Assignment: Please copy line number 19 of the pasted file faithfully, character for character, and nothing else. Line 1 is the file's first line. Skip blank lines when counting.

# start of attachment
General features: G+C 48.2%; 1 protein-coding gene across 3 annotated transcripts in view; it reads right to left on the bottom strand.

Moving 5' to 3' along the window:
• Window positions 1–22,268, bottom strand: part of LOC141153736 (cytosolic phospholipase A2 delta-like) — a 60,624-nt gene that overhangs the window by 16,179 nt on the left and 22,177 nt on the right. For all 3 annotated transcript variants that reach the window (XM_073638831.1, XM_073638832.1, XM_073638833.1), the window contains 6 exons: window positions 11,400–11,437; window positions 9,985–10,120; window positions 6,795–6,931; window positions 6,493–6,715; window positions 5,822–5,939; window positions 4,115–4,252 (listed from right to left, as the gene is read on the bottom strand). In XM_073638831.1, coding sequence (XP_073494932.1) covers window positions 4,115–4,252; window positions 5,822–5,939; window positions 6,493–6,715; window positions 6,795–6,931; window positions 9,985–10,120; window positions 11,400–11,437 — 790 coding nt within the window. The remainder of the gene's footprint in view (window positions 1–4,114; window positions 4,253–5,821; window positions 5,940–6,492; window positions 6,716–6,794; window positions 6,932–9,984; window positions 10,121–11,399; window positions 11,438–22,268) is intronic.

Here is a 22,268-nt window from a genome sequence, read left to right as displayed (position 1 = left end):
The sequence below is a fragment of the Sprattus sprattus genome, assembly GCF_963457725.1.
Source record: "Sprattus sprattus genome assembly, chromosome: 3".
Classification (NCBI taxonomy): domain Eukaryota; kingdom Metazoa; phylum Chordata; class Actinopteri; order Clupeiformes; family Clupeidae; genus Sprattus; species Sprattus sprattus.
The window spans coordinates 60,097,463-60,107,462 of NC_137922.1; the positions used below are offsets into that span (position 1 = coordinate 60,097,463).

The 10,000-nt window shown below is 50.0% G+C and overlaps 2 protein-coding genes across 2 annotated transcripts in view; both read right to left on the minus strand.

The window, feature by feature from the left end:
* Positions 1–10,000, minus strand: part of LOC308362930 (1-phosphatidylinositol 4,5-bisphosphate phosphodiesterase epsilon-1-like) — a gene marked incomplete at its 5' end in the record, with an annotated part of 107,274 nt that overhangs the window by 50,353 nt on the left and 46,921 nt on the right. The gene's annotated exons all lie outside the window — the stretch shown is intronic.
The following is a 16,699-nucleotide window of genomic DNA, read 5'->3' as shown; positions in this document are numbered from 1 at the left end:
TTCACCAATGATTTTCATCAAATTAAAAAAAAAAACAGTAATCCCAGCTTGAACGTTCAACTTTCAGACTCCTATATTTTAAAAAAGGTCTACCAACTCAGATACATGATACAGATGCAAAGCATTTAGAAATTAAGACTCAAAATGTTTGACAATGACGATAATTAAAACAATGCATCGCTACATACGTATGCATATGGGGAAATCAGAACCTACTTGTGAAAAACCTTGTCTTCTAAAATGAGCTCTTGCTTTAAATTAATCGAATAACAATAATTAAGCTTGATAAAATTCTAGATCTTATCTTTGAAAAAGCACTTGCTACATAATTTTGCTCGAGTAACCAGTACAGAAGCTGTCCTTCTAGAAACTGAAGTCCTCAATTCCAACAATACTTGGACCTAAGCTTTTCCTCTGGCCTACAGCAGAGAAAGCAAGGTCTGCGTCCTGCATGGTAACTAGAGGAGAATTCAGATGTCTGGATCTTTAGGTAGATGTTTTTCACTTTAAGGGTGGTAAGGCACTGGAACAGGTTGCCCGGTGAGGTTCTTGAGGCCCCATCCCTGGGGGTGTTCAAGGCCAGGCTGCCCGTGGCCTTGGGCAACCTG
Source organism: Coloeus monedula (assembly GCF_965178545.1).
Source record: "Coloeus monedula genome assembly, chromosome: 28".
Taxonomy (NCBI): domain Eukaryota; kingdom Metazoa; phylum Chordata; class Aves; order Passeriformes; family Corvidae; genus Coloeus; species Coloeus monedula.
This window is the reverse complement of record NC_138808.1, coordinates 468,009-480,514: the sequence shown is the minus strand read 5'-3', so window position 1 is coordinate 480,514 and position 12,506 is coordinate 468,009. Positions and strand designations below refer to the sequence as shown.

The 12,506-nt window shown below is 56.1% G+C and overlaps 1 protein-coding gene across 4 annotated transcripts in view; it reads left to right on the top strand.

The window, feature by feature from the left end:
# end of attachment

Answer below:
The window, feature by feature from the left end: